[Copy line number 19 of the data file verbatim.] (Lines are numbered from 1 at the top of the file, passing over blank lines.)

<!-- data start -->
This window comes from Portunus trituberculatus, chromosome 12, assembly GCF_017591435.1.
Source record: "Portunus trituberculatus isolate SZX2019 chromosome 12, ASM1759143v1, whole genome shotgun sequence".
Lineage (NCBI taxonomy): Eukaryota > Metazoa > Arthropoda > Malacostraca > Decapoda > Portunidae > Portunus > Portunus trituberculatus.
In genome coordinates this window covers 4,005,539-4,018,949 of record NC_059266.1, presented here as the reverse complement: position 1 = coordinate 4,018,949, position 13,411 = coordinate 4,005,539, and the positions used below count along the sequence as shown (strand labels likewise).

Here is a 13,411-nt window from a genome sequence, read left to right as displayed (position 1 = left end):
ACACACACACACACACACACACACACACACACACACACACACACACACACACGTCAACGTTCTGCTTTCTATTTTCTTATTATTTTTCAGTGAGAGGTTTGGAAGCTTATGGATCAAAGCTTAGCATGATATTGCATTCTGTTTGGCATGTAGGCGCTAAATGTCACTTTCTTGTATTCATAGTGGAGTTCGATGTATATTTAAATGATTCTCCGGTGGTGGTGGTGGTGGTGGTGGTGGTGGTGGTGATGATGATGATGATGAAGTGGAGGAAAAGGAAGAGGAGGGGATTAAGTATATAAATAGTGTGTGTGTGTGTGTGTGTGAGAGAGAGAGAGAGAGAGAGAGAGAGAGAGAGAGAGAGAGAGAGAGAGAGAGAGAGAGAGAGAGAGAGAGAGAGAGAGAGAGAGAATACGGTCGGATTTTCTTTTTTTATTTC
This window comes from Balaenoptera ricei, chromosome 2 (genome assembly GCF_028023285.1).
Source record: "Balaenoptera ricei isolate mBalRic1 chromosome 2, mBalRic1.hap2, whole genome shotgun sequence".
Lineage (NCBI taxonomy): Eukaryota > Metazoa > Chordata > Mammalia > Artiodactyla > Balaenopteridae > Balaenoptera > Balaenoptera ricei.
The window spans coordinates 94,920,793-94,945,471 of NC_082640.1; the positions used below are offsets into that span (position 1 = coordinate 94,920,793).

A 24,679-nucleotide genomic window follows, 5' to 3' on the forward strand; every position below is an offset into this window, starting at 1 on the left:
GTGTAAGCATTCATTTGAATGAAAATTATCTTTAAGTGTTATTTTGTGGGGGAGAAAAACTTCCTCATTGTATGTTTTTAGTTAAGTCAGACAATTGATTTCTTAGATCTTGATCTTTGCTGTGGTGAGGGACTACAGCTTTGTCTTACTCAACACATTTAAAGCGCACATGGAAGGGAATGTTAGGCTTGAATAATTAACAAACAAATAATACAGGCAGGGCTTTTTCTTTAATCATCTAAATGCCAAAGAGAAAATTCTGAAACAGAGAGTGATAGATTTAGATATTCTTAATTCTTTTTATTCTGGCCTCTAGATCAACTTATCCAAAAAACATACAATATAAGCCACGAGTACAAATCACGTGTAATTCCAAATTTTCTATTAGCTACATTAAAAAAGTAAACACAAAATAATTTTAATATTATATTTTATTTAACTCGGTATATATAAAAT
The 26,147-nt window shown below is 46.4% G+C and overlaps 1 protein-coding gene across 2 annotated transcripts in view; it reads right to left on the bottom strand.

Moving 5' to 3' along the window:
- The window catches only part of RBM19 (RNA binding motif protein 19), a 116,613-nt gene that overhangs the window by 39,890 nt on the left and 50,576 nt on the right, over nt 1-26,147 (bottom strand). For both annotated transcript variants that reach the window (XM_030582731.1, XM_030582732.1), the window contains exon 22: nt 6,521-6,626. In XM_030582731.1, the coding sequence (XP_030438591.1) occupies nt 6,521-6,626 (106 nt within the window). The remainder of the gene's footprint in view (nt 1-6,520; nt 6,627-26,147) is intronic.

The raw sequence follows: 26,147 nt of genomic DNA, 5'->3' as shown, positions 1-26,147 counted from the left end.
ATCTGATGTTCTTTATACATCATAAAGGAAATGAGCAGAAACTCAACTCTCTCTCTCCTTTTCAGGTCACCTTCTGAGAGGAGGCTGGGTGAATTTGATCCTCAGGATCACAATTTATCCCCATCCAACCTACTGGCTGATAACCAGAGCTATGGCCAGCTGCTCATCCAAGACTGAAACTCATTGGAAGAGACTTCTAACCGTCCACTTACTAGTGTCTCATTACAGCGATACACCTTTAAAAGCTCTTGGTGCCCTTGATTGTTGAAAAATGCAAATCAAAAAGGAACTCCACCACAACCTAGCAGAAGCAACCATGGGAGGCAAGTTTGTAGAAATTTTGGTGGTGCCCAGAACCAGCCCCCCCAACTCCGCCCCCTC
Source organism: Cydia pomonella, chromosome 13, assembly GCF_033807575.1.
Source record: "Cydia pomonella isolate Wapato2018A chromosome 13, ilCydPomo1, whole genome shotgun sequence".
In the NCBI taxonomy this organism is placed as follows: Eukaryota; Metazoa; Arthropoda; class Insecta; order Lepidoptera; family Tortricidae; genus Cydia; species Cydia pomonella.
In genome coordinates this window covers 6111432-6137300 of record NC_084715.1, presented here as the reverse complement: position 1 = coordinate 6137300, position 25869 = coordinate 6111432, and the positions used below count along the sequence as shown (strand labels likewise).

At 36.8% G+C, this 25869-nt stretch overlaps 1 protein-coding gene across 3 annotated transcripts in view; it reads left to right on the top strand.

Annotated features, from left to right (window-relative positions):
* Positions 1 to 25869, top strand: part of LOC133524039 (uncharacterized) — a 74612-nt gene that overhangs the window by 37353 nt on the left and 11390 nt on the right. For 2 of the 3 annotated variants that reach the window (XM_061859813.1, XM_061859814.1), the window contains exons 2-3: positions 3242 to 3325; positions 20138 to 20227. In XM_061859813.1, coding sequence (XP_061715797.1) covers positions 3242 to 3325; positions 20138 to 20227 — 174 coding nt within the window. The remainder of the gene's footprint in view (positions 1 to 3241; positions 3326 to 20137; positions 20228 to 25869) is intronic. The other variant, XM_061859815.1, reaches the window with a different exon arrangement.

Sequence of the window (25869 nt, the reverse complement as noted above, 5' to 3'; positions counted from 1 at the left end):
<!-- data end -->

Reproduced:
Source record: "Cydia pomonella isolate Wapato2018A chromosome 13, ilCydPomo1, whole genome shotgun sequence".